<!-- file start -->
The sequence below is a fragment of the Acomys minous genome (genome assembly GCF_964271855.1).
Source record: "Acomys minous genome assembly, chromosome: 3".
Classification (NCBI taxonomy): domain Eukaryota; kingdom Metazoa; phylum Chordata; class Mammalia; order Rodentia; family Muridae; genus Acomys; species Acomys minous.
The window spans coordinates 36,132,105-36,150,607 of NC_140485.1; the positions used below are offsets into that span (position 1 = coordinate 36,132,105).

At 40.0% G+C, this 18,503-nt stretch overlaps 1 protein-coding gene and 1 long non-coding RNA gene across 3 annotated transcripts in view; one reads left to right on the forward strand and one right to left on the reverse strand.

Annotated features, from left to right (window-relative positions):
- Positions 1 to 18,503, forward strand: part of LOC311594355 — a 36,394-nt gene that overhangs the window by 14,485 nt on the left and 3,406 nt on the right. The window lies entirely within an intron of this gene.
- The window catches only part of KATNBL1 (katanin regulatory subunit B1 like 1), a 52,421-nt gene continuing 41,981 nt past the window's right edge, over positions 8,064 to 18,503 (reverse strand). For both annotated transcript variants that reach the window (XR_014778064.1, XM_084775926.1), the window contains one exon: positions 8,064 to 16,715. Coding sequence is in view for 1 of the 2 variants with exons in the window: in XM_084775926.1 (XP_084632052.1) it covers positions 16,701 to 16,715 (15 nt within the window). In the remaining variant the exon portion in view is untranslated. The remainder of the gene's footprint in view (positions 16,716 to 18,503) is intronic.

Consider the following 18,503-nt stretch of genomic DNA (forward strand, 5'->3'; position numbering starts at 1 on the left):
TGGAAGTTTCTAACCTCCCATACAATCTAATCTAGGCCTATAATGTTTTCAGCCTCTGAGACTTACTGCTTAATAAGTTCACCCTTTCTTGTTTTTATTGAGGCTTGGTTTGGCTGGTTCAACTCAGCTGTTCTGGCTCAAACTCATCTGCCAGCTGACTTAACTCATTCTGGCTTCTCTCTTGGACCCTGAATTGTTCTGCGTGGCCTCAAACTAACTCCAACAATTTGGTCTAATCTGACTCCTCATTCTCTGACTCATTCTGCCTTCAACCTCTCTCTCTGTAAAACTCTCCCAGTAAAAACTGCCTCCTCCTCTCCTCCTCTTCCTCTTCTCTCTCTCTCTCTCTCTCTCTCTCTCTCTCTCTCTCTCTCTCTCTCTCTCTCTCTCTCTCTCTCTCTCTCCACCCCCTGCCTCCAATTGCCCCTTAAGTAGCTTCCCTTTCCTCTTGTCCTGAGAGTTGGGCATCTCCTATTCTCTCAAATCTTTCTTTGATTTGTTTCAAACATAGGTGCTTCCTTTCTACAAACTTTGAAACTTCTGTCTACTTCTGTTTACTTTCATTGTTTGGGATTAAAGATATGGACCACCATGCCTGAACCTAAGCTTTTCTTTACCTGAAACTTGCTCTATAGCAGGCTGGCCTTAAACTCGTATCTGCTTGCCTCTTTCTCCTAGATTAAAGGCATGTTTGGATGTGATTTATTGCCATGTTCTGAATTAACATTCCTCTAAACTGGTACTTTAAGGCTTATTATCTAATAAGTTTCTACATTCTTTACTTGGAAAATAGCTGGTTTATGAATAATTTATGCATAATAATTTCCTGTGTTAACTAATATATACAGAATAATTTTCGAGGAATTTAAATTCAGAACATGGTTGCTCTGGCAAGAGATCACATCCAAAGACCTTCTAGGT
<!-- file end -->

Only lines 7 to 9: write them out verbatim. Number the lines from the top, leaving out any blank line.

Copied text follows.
- Positions 1 to 18,503, forward strand: part of LOC311594355 — a 36,394-nt gene that overhangs the window by 14,485 nt on the left and 3,406 nt on the right. The window lies entirely within an intron of this gene.
- The window catches only part of KATNBL1 (katanin regulatory subunit B1 like 1), a 52,421-nt gene continuing 41,981 nt past the window's right edge, over positions 8,064 to 18,503 (reverse strand). For both annotated transcript variants that reach the window (XR_014778064.1, XM_084775926.1), the window contains one exon: positions 8,064 to 16,715. Coding sequence is in view for 1 of the 2 variants with exons in the window: in XM_084775926.1 (XP_084632052.1) it covers positions 16,701 to 16,715 (15 nt within the window). In the remaining variant the exon portion in view is untranslated. The remainder of the gene's footprint in view (positions 16,716 to 18,503) is intronic.

Consider the following 18,503-nt stretch of genomic DNA (forward strand, 5'->3'; position numbering starts at 1 on the left):